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Because at any moment, you could be

in a bar or a restaurant,

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your food could be spiked,

your drink could be spiked,

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you could be walking to the train

station and someone drops something

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on your skin and you

could end up in a coma.

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That is the whole purpose

of what they've done.

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It's called terrorism.

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It's to try and create terror

in every one of their enemies.

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And people say "Why did

they do this to this man?"

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The answer is he was probably

one one-thousandth of

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the reason they did it.

0:15:540:15:55

They did it for everyone

else, to say here's

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what we're capable of.

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Well joining us now is Mark Stout,

a former intelligence

0:15:580:16:01

analyst for the CIA.

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Thank you very much for joining us.

The British say they want all of the

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facts before they say who did this.

Who do you think did this?

Well, we

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don't know for certain. But I have a

hard time imagining it was anybody

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other than somebody associated in

some way, shape or form with one of

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the Russian intelligence services.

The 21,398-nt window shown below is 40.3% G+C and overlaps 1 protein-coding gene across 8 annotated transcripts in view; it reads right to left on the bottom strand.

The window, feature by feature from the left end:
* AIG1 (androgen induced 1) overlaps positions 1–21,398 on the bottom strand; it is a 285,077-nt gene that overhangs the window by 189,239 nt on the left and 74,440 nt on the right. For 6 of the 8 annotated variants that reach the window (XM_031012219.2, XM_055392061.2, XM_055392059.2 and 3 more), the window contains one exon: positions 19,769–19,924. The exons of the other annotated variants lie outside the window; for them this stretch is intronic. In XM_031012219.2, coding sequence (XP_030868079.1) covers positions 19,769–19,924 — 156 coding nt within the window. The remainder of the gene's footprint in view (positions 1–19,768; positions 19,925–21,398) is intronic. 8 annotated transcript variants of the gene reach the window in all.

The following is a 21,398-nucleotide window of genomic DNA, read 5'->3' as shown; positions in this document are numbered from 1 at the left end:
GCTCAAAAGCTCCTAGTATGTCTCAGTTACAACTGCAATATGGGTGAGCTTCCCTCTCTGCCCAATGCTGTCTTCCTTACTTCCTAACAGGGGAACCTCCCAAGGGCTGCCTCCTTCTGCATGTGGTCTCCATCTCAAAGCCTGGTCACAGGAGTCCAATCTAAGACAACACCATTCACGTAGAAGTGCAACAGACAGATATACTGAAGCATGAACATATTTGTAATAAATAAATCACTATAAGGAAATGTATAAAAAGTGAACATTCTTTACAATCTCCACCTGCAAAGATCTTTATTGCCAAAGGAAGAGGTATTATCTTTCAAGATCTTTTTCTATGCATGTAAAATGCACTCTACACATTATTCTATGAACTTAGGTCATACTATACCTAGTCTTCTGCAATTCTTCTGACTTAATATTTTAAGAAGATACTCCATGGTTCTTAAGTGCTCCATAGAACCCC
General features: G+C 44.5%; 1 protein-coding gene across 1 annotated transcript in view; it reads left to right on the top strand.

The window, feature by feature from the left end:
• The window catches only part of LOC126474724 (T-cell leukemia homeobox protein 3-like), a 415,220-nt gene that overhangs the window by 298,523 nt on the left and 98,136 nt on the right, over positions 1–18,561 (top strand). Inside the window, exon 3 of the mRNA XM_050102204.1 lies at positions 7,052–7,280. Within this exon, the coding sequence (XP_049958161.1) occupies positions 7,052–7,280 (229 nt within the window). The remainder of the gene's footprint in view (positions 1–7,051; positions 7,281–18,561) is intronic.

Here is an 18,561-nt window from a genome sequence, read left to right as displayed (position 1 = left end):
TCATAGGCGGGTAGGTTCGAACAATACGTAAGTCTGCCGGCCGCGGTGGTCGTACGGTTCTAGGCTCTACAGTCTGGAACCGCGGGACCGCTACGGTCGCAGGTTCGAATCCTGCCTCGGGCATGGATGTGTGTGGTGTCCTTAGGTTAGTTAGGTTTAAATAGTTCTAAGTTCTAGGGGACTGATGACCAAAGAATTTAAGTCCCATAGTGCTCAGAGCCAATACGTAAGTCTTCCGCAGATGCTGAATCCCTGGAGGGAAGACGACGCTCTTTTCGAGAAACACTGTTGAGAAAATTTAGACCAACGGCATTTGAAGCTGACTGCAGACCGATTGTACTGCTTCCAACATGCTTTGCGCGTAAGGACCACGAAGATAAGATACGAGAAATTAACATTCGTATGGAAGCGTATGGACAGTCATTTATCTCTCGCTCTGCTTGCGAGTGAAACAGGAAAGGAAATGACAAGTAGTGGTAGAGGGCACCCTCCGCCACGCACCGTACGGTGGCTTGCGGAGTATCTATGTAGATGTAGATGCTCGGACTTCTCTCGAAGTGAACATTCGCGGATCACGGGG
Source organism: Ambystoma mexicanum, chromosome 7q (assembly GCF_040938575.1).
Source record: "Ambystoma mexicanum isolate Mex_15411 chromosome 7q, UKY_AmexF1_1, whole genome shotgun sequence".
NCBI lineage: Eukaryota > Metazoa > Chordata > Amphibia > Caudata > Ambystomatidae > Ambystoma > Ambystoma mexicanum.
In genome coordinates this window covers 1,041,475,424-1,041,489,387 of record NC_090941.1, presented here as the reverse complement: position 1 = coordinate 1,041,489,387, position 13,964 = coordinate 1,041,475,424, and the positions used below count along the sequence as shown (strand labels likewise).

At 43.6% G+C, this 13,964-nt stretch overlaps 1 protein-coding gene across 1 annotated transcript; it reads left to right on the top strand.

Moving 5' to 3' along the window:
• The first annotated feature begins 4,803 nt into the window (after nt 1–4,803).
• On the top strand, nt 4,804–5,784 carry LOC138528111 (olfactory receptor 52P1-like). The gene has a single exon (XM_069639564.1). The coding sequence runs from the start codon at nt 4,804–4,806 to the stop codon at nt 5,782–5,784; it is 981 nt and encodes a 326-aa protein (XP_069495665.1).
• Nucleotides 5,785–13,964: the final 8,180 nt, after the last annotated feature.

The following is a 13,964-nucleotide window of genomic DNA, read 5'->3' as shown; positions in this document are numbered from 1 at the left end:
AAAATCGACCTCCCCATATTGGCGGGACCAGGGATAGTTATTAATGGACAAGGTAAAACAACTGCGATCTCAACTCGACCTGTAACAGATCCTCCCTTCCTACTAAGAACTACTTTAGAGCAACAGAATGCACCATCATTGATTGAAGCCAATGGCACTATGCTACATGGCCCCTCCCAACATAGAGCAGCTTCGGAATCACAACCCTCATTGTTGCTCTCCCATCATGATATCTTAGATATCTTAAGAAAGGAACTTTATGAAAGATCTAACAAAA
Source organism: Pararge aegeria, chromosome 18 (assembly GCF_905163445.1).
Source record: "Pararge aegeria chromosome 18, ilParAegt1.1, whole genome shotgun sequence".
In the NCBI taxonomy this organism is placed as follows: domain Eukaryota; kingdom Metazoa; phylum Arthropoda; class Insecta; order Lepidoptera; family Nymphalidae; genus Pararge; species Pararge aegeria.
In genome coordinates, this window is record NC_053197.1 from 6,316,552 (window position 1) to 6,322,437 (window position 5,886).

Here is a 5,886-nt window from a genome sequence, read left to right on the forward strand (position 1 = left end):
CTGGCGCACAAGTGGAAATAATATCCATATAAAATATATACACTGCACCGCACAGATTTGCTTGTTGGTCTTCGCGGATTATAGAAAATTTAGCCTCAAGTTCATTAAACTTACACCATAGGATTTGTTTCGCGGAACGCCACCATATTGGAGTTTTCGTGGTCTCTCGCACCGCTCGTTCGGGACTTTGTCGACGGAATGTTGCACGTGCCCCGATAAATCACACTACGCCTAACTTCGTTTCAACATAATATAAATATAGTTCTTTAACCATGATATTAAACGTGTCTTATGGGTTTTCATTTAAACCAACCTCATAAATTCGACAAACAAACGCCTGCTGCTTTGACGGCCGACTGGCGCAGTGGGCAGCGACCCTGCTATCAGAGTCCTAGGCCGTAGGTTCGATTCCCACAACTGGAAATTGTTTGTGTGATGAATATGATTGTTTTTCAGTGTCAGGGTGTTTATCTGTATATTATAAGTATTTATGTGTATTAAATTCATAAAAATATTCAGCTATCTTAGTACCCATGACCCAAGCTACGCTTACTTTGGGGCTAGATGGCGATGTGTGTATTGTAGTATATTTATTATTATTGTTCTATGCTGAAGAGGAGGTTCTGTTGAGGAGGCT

It's really hard to come up with an

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alternative explanation.

Must be

easier ways to try to assassinate a

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body? This is so dramatic, is it

conceivable that this could be done

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without state involvement?

It is

possible, but hard to imagine. If

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you go back to the 1990s, a Japanese

group created nerve agents,

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theoretically it can be done by a

non-state actor. But then they had

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to have multiple experiments never

got the formula right. There are so

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many ways, if it is not done by a

state, it can go wrong, the

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presumption has to be if it is nerve

agents it was done by a state, even

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if that is not 100%.

I understand

you are the former historian at the

0:16:570:17:02

International spy museum there. How

does this compare with the Cold War?

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Are there goes? Are we going back in

time?

Well, there are some echoes.

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What is interesting to me,

particularly interesting about this

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murder and the rash of suspicious

deaths that there have been in

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Britain in recent years of Russians

and people associated with Russia,

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it really goes back a long way into

the Cold War, right? The last couple

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of decades of the Cold War, with the

interesting and prominent examples

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of the assassination in 77, the last

couple of decades, the Russians were